Pemex union head candidate Luis Ricardo Aldana, who has close ties to former union boss Carlos Romero Deschamps. Photo: Google


As 90,000 workers from Mexico’s state-owned oil company Petróleos Mexicanos (Pemex) prepare to vote in the first-ever direct election for leadership for Pemex’s Oil Workers Union (STPRM) on Jan. 31, tensions are heating up between the election’s 25 candidates as the vote grows closer and closer.

The union vote stems from recent reforms to Mexico’s labor legislature, which granted Pemex’s roster of oil workers the chance to choose their own representation for the first time since the union’s formation in 1936.

The STPRM’s reputation had previously been marred by the controversial leadership of Carlos Romero Deschamps, a member of Forbes’ “10 Most Corrupt Mexicans” 2013 list who has been long suspected of illegal personal enrichment throughout his lengthy tenure as the union’s leader, a role he was later forced out of in 2019 under alleged corruption charges.

Similarly, several potential candidates in the upcoming election for STPRM leadership have called out negative interference by Romero Deschamps into the electoral process, claiming the former boss is attempting to remove them from the race.

Still, Romero Deschamps’ influence within the union allegedly remains strong, as anticipated winner and current Pemex Treasurer Ricardo Aldana continues to maintain close ties to long-term collaborator Deschamps. This relationship has only been bolstered by the duo’s veteran political roles within Mexico’s centralist Institutional Revolutionary Party (PRI), causing Aldana’s electoral aspirations to draw negative reactions from his fellow candidates.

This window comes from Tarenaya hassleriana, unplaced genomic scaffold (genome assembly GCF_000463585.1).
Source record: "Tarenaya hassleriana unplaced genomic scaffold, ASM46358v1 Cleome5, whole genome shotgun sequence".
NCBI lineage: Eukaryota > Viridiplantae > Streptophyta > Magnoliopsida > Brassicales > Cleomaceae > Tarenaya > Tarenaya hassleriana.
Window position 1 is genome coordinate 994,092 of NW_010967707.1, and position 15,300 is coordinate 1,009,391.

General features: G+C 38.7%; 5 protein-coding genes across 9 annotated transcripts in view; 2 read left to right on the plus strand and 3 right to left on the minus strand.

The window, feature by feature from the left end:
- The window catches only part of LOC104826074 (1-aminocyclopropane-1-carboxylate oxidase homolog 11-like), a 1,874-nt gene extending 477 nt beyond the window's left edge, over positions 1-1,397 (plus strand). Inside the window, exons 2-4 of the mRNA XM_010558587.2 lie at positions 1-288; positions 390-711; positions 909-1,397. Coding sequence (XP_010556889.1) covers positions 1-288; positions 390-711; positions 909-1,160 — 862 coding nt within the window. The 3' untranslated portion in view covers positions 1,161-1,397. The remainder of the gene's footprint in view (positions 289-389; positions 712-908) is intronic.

“We can’t say ‘yes’ to this candidate and ‘no’ to that one, or claim that ‘this one has certain ties, he has this back story;’ It’s the workers who will decide,” said Mexico’s Secretary of Labor Luisa María Alcalde ahead of the vote, following the controversy of Aldana’s candidacy.

As the Jan. 31 vote approaches, Alcalde has given all 25 candidates the opportunity to present themselves and their policy beliefs to the union through televised press conferences held throughout the week at the National Palace in Mexico City, with five candidates able to speak per day. With two days of speeches complete, many candidates took the chance to air their grievances against Romero Deschamps and skepticism of Aldana’s candidacy to the public.

​​”Electing Aldana is camouflage to carry on the corruption of Carlos Romero Deschamps,” said candidate Maria Cristina Alonso at the Monday, Jan. 24, press conference. “How dare they try to represent us?”

“It’s all been robbery and looting,” said Daniel Aranda that same day, referring to both Aldana and Romero Deschamps. “They live in sumptuous houses, homes with yachts, even with airplanes and helicopters.” 

Meanwhile, at a 2,000 worker-strong rally in the STPRM auditorium, Aldana defended his candidacy to the Pemex laborers, claiming the Jan. 31 leadership election would be open and democratic, and running on a platform of full fiscal transparency to workers who pay their union dues, though maintaining restriction to the public.

“That commitment is with all of you, with no one else,” said Aldana. “We don’t have to give satisfaction to outsiders.”

Aldana went on to use the opportunity to dissociate himself from Deschamps, claiming he cannot be directed and that his former boss’ influence went with him when he left the company in 2019.

To close the rally, Aldana promised to make the STPRM a fully modernized union “that allows us to recover the credibility of all workers” if he gains election to the union’s top spot on Jan. 31.

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